Sen. Charles Schumer (D- N.Y.) said Monday he would push for $120 million from Washington to develop super-efficient batteries on Long Island that could someday slash the nation's dependence on fossil fuels.
The five-year grant from the U.S. Department of Energy would fund research led by Stony Brook University and Brookhaven National Laboratory to develop longer-lasting batteries to power electric cars and store energy generated from wind, water and sun. Officials estimate the project would create up to 270 jobs on Long Island and could eventually lead to hundreds more at upstate factories.
"Long Island has the expertise, research facilities and the tools to revolutionize the electric vehicle and commercial battery market," Schumer said in a statement.
The effort comes as local research institutions including Brookhaven, Stony Brook and Cold Spring Harbor Laboratory are pushing to harness the commercial potential of high-tech research on Long Island, hoping scientific breakthroughs will stimulate job growth.
Scientists believe batteries are crucial to solving the world's energy problems and could revolutionize the U.S. economy. Using large batteries made from superconductors, energy companies could stockpile massive amounts of electricity from wind turbines and solar panels to use when demand peaks. Smaller batteries could power electric cars that drive 300 miles on a single charge, scientists say.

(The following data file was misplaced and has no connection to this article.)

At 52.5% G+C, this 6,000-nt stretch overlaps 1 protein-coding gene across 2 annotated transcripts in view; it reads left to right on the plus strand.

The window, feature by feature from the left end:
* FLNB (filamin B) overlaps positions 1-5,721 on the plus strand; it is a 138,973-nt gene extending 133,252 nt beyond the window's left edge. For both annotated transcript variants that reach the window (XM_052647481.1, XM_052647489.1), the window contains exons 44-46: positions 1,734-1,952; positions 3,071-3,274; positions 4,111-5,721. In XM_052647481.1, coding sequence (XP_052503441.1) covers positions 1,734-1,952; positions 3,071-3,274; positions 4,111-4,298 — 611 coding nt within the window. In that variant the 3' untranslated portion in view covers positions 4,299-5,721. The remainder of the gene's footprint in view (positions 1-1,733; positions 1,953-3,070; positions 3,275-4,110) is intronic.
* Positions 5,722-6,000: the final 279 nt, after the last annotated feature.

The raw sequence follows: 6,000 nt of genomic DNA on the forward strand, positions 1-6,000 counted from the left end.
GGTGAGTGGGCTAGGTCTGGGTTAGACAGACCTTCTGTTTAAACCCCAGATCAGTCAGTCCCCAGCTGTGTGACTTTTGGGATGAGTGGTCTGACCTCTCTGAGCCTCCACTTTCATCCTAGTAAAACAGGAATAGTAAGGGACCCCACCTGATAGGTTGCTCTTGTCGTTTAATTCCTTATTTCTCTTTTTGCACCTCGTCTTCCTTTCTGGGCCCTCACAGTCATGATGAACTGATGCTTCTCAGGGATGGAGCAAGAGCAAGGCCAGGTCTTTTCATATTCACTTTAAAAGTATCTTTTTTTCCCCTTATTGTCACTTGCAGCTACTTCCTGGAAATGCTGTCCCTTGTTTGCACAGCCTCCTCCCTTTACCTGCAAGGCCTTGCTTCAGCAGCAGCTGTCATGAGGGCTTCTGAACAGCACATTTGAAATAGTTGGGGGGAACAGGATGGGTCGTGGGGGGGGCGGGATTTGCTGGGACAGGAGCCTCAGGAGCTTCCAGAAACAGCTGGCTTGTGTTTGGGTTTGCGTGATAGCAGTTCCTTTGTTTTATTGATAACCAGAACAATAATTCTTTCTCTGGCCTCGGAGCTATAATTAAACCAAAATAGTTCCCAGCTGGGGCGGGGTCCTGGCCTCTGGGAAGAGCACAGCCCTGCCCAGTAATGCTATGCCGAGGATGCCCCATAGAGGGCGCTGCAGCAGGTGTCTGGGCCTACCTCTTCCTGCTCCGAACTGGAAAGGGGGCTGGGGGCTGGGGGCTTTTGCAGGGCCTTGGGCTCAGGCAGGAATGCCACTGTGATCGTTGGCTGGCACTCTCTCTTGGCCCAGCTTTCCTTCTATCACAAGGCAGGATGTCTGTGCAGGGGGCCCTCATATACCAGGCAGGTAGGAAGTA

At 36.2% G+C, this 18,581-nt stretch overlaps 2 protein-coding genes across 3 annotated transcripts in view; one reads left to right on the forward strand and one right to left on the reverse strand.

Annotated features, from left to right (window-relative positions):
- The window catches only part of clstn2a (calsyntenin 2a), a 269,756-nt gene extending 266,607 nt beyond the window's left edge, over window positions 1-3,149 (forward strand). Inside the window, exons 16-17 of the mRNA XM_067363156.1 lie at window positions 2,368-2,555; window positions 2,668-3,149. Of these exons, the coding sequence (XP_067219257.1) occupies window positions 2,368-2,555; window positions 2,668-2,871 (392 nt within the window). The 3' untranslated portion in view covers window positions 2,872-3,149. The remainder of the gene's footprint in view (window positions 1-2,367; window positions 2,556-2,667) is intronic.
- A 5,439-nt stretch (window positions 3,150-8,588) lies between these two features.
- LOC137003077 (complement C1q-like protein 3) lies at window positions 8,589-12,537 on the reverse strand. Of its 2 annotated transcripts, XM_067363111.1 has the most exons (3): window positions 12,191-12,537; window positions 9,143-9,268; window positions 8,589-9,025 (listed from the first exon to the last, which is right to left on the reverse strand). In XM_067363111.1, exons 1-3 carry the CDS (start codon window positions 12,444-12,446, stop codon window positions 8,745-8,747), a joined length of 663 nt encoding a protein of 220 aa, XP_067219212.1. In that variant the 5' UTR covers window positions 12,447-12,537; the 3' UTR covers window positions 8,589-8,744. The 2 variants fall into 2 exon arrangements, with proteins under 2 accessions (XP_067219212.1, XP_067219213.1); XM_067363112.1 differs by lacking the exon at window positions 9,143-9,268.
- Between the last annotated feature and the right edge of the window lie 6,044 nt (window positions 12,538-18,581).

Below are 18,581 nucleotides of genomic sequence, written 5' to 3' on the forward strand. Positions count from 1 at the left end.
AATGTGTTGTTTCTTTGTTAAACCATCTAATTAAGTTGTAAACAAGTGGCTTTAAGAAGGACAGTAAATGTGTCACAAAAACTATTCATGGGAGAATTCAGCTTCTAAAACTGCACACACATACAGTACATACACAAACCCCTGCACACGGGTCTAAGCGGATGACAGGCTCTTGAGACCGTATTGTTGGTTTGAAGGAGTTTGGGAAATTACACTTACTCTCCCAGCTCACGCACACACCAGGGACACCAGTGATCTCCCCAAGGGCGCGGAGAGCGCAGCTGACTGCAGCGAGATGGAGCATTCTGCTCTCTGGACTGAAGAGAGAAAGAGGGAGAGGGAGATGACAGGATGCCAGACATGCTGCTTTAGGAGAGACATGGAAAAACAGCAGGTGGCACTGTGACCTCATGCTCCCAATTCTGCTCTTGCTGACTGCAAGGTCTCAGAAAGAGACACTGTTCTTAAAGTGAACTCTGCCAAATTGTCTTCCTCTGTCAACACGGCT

"This is not ivory-tower research. This is research that companies can commercialize," said Esther Takeuchi, who joined Brookhaven earlier this month to head advanced energy research projects.
Takeuchi, who is also on Stony Brook's faculty, is an electrochemist and among the world's leading energy storage researchers. She has received more than 140 patents and in 2009 was awarded the National Medal of Technology by President Barack Obama.
At least five other research institutions have applied for the funding, including Oak Ridge National Laboratory near Knoxville, Tenn., and Argonne National Laboratory outside of Chicago. The Department of Energy is expected to award the grant by Oct. 1.
Officials hope Brookhaven has a tool giving Long Island a leg up: the National Synchrotron Light Source. The massive facility propels electrons at nearly the speed of light, creating X-rays that allow scientists to peer deeply into the inner workings of batteries, helping them figure out the best ways to bottle energy.